Top German Cannabis Lawyer Admits to Working for Juicy Fields

According to his own admission, Kai Friedrich Niermann, a German lawyer specializing in the cannabis industry with his own shingle at KFN+, worked directly with the Juicy Fields scam.

We have been asserting this for well over a year since our involvement in the Juicy Fields case, and against a raft of industry rumour and scorn that starts with “but there is no document.”

As of June 6, just several weeks before the last ICBC conference in Berlin, Friedrich Niermann issued his own statement. We are highlighting it here and commenting on the same.

Business With the Company

According to Friedrich Niermann, he worked as a paid lawyer for Juicy Fields between July 2021 and October 2021. According to his statement “Juicy Fields was “looking for business areas, according to expertise on the legal framework in Germany was needed. As an expert in this area, I was therefore commissioned to compile the relevant legal information for the medical cannabis market as well as the recreational cannabis market.”

Our response? As an expert in the legal and evolving cannabis sectors in Germany, there was no way that Friedrich Niermann could not have known that his new client was a scam. There were many indications, but one of the most important was that there was almost no way that a company founded in April 2020 could have gotten the legal licenses (even with approved strategic partner distributors) to import new strains of cannabis flower into the country by July 2021. Even if they had, Friedrich Niermann should have asked to see evidence of previous importing before he took the job on. One of our witnesses also reports that there was no indication, as of June 2021, that the company was in any way legitimate. For one thing, beyond the licensing of new strains, it is impossible to “crowd finance” the GMP side of the industry.

Beyond this, it also shows a clear conflict of interest between Friedrich Niermann, the ICBC and Juicy Fields as of August 2021. It also partly explains why Alex Rogers did not investigate claims that the company was a scam at this time, although of course, there were other lawyer-sponsors close to this who are also partly responsible (see Dentons for starters).

Friedrich Niermann also states that he was not paid for his appearance on what was absolutely a sales pitch to Juicy Fields investors, albeit focussed on “legalization” that was widely distributed on Facebook.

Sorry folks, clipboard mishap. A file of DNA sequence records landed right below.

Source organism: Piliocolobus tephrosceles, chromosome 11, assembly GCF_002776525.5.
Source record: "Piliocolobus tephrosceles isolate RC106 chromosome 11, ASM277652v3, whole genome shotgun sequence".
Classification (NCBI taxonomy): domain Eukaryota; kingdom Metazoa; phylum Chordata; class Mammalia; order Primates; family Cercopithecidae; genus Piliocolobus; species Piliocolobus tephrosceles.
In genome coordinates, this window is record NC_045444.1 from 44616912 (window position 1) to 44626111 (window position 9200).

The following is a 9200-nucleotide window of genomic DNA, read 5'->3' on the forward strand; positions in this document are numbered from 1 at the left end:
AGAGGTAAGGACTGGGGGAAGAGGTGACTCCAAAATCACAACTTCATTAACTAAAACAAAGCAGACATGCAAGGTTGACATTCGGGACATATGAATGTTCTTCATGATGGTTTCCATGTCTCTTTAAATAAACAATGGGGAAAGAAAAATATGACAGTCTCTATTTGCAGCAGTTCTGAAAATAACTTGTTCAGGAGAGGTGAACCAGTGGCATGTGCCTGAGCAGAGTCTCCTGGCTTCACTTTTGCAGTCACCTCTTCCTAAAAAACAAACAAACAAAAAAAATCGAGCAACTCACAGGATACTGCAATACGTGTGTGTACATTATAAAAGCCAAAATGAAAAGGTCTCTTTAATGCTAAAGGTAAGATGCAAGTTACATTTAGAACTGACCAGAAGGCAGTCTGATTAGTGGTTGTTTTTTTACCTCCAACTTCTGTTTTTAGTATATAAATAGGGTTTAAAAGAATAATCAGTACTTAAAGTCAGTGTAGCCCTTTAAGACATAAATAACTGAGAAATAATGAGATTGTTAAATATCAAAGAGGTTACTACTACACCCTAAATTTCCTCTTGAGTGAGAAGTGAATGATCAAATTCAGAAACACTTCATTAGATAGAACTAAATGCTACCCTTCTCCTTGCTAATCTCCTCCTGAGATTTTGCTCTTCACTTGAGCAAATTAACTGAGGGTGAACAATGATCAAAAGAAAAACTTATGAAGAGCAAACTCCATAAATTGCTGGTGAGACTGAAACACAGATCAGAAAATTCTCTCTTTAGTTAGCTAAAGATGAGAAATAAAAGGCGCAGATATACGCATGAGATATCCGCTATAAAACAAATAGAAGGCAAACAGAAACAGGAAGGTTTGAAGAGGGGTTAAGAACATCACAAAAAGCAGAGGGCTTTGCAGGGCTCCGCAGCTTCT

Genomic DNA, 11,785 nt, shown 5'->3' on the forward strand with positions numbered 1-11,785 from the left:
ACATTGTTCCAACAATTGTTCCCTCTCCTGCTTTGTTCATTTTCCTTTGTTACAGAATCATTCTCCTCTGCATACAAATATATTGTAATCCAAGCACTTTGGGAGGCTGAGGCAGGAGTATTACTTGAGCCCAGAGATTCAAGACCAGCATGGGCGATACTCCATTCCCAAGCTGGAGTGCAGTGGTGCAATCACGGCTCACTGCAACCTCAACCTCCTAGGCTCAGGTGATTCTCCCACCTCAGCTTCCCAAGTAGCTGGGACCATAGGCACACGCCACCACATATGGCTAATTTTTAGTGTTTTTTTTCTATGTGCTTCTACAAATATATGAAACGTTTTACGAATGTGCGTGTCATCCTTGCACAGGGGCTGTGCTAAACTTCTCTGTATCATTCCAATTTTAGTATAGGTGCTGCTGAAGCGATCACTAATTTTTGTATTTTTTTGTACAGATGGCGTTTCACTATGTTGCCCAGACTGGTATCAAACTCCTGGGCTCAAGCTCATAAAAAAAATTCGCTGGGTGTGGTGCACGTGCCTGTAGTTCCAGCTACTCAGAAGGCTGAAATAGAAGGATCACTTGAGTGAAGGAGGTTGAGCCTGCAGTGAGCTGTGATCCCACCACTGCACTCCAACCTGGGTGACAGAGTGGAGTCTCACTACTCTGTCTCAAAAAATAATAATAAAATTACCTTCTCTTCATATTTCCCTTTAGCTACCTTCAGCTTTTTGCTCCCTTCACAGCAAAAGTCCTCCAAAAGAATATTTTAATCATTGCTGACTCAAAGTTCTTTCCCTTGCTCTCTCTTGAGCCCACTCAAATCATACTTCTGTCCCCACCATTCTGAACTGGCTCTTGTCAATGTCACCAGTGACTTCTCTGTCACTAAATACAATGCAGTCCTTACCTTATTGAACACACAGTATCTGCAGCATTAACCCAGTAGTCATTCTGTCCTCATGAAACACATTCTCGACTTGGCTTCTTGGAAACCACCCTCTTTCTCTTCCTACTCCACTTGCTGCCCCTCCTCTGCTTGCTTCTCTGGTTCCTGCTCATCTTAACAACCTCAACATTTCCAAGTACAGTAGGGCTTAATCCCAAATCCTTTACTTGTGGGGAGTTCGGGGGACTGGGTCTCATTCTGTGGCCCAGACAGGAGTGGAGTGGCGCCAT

It does not matter. As a lawyer, in both instances, he has a responsibility to vet clients, and certainly not promote them as was certainly the case in the social media posting in question, no matter the topic. Just his presence gave legitimacy to the entire premise, which of course is what Juicy Fields intended to do.  In fact, it was precisely his appearance on that webinar that persuaded multiple investors that he spoke for and on behalf of the company, and as a result, gave them the confidence that this was not a fraud. Just on negligence grounds as well as the rules of the Bar, neither kind of behaviour, along with sponsoring conferences with unvetted potentially fraudulent companies, is specifically forbidden, and with good reason.

Beyond this, Friedrich Niermann also admits that he has been “released” from his confidentiality agreement in working for the company.

Our response? So what? The company itself was fraudulent. There is no way anyone can prove that this is all he did for Juicy Fields, much less what he was renumerated.

Beyond this, we are challenging the overall veracity of his statements, starting with the fact that we have witnesses, from within the industry, who are ready to testify in court that he did far more than he claims for Juicy Fields. This includes taking business development trips abroad, representing the company as a legitimate player in the industry, and even attempting to negotiate deals for the company not to create offtake agreements but rather just install cameras and banners over questionable cultivation facilities and feed the video into unsuspecting investors via the website.

It is our witnesses who claim Friedrich Niermann was paid a significant amount, in cash, delivered in shopping bags.

Beyond this, it is also clear that at least several individuals also on our target list (and his associates, starting with Lisa Haag) have not only denied that Friedrich Niermann was in any way involved in Juicy Fields, including after this statement was issued, but actively defamed those who stated otherwise (including multiple clients and members of our team) and even taken legal action against those who have claimed otherwise.

We are delighted that Friedrich Niermann decided to “set the record straight,” but we don’t think that this statement is in any way detrimental to our cause, claims or where we are taking this investigation. In fact, it only proves we are right.

Finally, we note there is no apology from Friedrich Niermann to the victims of the scam who he helped, even if according to his own statement, unwittingly defraud. At best, his involvement with the firm, and failure to speak out against it, helped the fraud proceed internationally, starting with Germany.

We are more than happy to work with Mr. Friedrich Niermann, or any other individual or company we have named on our list of facilitators, should he decide to do the right thing.

In the meantime, the only thing that Mr. Friedrich Niermann has done with this statement is verify that our claims so far have been correct, and that per our definition, he certainly was a facilitator of the fraud. We are forwarding his statements to the police and will keep them on file for our own legal actions.